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Race Tech: Sea Otter Classic, April 16, 2007
New gear from Gary Fisher, Trek, Litespeed and Yeti
By James Huang in Monterey, California
Gary Fisher HiFi goes carbon, previews revised 29er lineup; Trek 69er family grows to three
The Gary Fisher HiFi trailbike will receive a carbon big brother for 2008, aptly named the HiFi Carbon. The basic elements of the original HiFi have been retained, including the company's new Genesis 2.0 front end geometry, 120mm of travel front and rear, and a simple and reliable linkage-actuated single-pivot suspension design. With the new model, however, Gary Fisher engineers set out to make what it considers to be "the finest trail bike on the market the lightest trail bike on the market."
Indeed, the new carbon fiber front triangle drops the overall frame weight of the HiFi Carbon down to just 2.14kg (4.71lb, claimed), and also adds a reported 40% improvement in stiffness-to-weight ratio. Rather than just utilize conventionally bonded shock and linkage mounts, Gary Fisher engineers integrated the aluminum hard points directly into the carbon mold in such a way as to maximize adhesive strength and carbon fiber loading. Reliability on the new-style mounts is said to be significantly improved, but the new co-molded bits are lighter as well, saving 40g on just the upper shock mount alone.
The HiFi Carbon will be available in two models, the HiFi Carbon and the HiFi Carbon Pro. A premium build spec on the HiFi Carbon Pro drops the weight of a complete medium-sized bike to just 10.6kg (23.3lbs) without pedals, and G2 geometry-specific forks on both models will now be supplied by Fox Racing Shox.
Gary Fisher will also add a 29" version of the standard HiFi, but also previewed a completely revamped lineup of all of its big-wheeled mountain bikes. Aluminum models now make liberal use of hydroformed tubing for increased tire clearance, fork crown clearance, and front end rigidity, and a full OCLV carbon model finally joins the family.
Trek previewed its take on the intriguing 69er concept at last year's Sea Otter Classic, and announced the addition of two more 69er models just as the original singlespeed models are hitting showroom floors. Travis Brown's signature model will now be joined by a geared 69er aluminum hardtail as well as a geared full-suspension Top Fuel 69er which will incorporate Trek's latest R1 rocker-link rear end.
Component-wise, the Rhythm line will gain two new 29" models, the Rhythm Comp and Rhythm Elite, both of which are analogous to their 26" cousins. Spotted on the horizon, though, was a new Rhythm Pro model which uses premium-level hubs and a 'crow's-foot' spoke lacing pattern (where a radially laced spoke bisects a pair of conventionally crossed spokes) to improve lateral rigidity.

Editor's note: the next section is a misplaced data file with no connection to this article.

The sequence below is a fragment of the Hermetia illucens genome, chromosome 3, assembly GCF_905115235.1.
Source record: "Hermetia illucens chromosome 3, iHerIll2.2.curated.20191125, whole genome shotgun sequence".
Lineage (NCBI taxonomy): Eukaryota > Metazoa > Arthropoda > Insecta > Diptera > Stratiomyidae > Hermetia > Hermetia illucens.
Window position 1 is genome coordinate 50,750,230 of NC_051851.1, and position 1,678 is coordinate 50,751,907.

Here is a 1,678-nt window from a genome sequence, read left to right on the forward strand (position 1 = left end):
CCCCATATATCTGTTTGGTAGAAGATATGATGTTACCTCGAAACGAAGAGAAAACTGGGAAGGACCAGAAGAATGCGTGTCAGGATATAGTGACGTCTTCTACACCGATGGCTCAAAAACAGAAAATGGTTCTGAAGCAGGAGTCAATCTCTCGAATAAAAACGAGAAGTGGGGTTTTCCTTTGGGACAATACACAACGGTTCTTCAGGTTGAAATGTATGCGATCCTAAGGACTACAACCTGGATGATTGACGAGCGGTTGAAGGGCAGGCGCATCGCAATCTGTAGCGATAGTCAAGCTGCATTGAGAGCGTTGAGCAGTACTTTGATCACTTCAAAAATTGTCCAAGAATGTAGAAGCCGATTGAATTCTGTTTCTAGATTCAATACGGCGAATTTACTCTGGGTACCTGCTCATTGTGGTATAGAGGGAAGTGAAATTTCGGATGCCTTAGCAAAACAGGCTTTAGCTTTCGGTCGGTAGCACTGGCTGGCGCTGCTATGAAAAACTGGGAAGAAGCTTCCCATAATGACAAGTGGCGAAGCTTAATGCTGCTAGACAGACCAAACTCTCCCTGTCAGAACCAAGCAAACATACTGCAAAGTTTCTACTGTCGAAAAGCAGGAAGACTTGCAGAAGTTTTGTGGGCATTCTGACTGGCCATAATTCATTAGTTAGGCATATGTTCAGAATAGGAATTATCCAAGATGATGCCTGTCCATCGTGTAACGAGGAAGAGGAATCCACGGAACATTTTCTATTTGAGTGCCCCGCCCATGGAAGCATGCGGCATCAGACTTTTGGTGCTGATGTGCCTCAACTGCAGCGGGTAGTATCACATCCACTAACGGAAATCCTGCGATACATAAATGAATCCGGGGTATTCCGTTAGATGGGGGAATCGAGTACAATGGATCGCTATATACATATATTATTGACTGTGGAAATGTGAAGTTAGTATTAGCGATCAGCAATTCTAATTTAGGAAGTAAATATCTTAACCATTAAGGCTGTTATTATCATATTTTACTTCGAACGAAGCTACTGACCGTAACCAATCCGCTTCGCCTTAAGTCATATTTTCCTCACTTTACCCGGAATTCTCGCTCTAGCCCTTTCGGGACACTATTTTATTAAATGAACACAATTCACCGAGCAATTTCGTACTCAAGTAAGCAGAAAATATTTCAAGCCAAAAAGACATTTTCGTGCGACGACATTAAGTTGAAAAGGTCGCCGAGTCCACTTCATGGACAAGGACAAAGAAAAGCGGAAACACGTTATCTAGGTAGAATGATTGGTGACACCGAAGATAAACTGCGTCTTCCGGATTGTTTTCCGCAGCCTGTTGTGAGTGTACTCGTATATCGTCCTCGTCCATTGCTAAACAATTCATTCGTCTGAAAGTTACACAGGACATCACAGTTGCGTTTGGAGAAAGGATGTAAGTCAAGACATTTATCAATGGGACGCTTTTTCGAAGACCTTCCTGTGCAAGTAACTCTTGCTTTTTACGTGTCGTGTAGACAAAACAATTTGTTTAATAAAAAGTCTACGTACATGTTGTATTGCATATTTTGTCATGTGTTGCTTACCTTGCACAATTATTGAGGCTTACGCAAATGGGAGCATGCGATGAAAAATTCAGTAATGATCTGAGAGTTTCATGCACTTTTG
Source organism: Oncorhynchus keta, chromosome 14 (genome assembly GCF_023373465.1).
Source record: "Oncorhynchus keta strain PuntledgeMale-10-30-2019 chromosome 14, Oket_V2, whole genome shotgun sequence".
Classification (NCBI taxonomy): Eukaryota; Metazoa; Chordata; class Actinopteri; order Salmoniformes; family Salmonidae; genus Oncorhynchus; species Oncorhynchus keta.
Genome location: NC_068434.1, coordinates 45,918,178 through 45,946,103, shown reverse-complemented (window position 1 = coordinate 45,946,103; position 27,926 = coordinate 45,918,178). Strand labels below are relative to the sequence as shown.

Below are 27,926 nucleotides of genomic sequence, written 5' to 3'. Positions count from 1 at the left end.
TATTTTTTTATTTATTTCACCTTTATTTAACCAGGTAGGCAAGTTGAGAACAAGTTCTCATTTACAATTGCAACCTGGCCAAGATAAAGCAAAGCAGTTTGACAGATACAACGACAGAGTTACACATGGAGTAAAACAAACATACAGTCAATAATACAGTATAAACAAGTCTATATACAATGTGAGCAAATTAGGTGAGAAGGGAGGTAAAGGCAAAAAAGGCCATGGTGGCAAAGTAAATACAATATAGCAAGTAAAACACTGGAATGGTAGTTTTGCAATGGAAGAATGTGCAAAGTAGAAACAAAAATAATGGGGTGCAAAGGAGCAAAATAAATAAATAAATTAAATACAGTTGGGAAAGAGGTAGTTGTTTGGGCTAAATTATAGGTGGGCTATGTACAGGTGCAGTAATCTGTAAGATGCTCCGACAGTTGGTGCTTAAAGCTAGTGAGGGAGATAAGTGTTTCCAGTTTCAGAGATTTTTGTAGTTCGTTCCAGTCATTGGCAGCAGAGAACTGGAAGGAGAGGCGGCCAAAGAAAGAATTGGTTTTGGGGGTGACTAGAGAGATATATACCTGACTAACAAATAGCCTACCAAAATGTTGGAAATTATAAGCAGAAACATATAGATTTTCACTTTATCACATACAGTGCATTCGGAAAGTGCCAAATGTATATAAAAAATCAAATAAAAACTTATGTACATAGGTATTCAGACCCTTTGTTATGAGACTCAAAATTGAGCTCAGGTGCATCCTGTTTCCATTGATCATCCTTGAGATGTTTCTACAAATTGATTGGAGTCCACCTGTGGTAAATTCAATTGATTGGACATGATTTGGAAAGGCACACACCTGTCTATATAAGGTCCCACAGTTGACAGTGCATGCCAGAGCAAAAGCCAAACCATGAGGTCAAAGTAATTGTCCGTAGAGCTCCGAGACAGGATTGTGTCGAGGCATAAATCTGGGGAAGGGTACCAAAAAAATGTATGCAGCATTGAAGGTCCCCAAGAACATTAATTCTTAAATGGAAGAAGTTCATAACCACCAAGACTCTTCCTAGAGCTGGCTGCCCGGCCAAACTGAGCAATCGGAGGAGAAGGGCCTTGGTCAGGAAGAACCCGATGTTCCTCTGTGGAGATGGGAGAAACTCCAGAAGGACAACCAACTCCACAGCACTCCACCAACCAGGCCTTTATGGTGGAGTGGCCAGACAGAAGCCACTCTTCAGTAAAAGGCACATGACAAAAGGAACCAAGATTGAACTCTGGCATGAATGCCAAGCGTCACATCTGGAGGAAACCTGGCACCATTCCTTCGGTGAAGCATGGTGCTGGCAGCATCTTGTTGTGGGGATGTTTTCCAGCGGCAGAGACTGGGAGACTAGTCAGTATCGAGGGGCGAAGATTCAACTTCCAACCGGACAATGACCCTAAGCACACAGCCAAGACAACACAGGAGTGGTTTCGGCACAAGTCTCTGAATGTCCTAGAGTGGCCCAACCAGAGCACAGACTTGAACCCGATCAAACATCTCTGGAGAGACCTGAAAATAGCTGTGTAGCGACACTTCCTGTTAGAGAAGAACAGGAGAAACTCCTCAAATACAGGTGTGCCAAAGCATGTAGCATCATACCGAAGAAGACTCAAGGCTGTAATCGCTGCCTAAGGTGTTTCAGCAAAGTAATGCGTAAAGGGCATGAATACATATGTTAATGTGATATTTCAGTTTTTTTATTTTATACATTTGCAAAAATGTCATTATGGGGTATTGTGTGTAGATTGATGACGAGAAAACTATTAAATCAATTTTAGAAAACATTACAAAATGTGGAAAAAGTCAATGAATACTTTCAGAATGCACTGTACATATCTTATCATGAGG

Litespeed pushes the titanium envelope with Archon
Titanium has been virtually completely surpassed by the glamour of carbon fiber lately, but its legitimately good material properties still make it a perfectly viable candidate for high performance bicycle frames. Litespeed, in particular, is on a mission (for obvious reasons, we must say) to bring titanium back into the realm of top performance, and its new Archon road frame might go a long way to doing so.
Litespeed-sponsored Team Maxxis riders only race on the dirt, but XC standouts Geoff Kabush and Mathieu Toulouse train heavily on the road and have provided the company with a lot of valuable feedback. Litespeed's designers focused more on overall performance than the gram scale as a result and the new frame has a "stiffness-to-weight ratio in a range that [titanium] has never been," according to Brad DeVaney, Engineering Manager for American Bicycle Group. DeVaney didn't go so far as to say that it would match that of carbon fiber (and to be honest, we'd have been rather skeptical if he had), but he did concede that Litespeed's ultralight frames have historically really been better suited as climbing bikes.
Much of that improved stiffness-to-weight ratio lies in a new heavily shaped tubeset, including a multifaceted and radically flared top tube and asymmetrically shaped chain stays. A novel construction method also partially wraps the top tube and down tube around the head tube for a more solid front end.
DeVaney added that the current UCI weight limit also indirectly aided in the design. Since wheels and components have lightened up the point where the frame is no longer the limiting factor in hitting the minimum 6.8kg target, the ruling "lets us put more material where it's needed." As such, the roughly 1kg Archon gives up about 200g relative to Litespeed's ethereal Ghisallo, but if that extra material adds up to a sturdier feel and more precise handling, we'll gladly take it, plus it'll be a sad world when we actually consider a 1kg frame to be heavy.
Litespeed will produce the Archon in both traditional and compact frame geometries, and US$4500 will buy you a frame with an Easton EC90SL full carbon fork beginning sometime in June.
Yeti Cycles returns to the cyclo-cross fray
Golden, CO-based Yeti Cycles has been known to knock out a cyclo-cross frame from time to time for special occasions (and special people), but the guys-in-turquoise have now released a bona fide production machine that the general public can buy themselves.
The ARC-X uses Yeti's proven Pure aluminum tubeset and also incorporates the company's trademark 'loop' stays in which the chain and seat stays flow seamlessly into one another in a graceful arc. A CNC-machined chain stay yoke delivers gobs of mud clearance for the ugly days of late fall/early winter, and a shaped top tube promises comfortable portaging.
The Yeti folks wouldn't quote a retail price just yet, but frame weights are said to be "just over 3lbs (1.36kg)" and production items will be available in time for the 2007 'cross season.
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Images by James Huang/Cyclingnews.com